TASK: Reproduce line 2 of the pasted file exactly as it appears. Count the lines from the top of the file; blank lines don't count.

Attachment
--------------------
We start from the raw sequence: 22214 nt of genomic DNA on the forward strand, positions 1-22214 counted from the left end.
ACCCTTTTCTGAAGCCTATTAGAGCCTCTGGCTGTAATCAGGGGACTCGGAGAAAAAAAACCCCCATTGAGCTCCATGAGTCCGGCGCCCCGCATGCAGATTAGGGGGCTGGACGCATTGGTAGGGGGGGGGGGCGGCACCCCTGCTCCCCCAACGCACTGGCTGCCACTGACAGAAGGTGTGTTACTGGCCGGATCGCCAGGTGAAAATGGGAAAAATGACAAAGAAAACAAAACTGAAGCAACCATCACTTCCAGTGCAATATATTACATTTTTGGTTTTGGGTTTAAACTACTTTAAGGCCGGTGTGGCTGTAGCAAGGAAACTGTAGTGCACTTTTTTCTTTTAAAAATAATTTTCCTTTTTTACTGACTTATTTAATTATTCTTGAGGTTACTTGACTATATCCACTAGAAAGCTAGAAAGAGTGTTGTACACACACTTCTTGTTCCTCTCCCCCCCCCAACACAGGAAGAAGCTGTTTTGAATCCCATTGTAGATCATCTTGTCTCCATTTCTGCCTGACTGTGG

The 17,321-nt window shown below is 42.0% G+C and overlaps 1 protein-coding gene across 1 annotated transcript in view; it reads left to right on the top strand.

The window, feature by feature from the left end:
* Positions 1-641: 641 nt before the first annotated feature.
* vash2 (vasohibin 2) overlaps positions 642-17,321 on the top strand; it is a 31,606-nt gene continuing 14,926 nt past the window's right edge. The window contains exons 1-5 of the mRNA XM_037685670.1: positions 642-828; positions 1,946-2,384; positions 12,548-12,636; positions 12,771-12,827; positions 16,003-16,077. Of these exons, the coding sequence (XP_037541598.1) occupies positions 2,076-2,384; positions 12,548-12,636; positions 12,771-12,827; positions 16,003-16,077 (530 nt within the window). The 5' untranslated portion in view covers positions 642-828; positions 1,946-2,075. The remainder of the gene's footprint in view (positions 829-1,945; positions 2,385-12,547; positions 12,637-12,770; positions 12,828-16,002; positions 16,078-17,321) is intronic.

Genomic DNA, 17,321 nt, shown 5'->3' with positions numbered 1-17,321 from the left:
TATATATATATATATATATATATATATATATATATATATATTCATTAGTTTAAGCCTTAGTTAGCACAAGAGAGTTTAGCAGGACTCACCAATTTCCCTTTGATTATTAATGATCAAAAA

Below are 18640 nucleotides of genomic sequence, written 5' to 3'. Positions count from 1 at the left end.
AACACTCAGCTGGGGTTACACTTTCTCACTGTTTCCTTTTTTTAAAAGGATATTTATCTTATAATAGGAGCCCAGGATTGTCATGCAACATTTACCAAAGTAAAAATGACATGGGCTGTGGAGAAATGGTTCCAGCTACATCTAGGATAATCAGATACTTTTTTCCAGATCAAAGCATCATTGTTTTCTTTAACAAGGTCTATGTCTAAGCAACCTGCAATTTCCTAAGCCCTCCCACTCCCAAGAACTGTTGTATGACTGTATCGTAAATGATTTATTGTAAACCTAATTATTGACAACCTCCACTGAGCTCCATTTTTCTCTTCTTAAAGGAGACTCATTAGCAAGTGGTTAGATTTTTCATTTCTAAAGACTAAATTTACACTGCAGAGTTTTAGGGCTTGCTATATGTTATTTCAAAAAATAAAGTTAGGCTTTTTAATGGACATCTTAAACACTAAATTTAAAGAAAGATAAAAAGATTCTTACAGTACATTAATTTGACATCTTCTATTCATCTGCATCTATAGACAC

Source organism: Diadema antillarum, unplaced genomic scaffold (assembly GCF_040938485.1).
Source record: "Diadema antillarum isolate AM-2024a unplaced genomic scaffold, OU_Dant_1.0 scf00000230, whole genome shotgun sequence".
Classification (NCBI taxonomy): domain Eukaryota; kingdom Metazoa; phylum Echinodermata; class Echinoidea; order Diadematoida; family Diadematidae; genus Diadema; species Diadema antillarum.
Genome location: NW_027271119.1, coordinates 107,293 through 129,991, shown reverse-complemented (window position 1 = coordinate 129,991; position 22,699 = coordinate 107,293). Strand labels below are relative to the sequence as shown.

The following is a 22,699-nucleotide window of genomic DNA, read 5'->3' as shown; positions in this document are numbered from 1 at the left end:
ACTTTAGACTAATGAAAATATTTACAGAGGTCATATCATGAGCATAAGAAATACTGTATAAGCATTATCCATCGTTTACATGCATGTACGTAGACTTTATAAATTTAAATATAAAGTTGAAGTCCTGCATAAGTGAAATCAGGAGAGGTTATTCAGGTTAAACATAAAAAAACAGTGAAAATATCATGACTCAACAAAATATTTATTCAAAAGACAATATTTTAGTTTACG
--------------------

ACCCTTTTCTGAAGCCTATTAGAGCCTCTGGCTGTAATCAGGGGACTCGGAGAAAAAAAACCCCCATTGAGCTCCATGAGTCCGGCGCCCCGCATGCAGATTAGGGGGCTGGACGCATTGGTAGGGGGGGGGGGCGGCACCCCTGCTCCCCCAACGCACTGGCTGCCACTGACAGAAGGTGTGTTACTGGCCGGATCGCCAGGTGAAAATGGGAAAAATGACAAAGAAAACAAAACTGAAGCAACCATCACTTCCAGTGCAATATATTACATTTTTGGTTTTGGGTTTAAACTACTTTAAGGCCGGTGTGGCTGTAGCAAGGAAACTGTAGTGCACTTTTTTCTTTTAAAAATAATTTTCCTTTTTTACTGACTTATTTAATTATTCTTGAGGTTACTTGACTATATCCACTAGAAAGCTAGAAAGAGTGTTGTACACACACTTCTTGTTCCTCTCCCCCCCCCAACACAGGAAGAAGCTGTTTTGAATCCCATTGTAGATCATCTTGTCTCCATTTCTGCCTGACTGTGG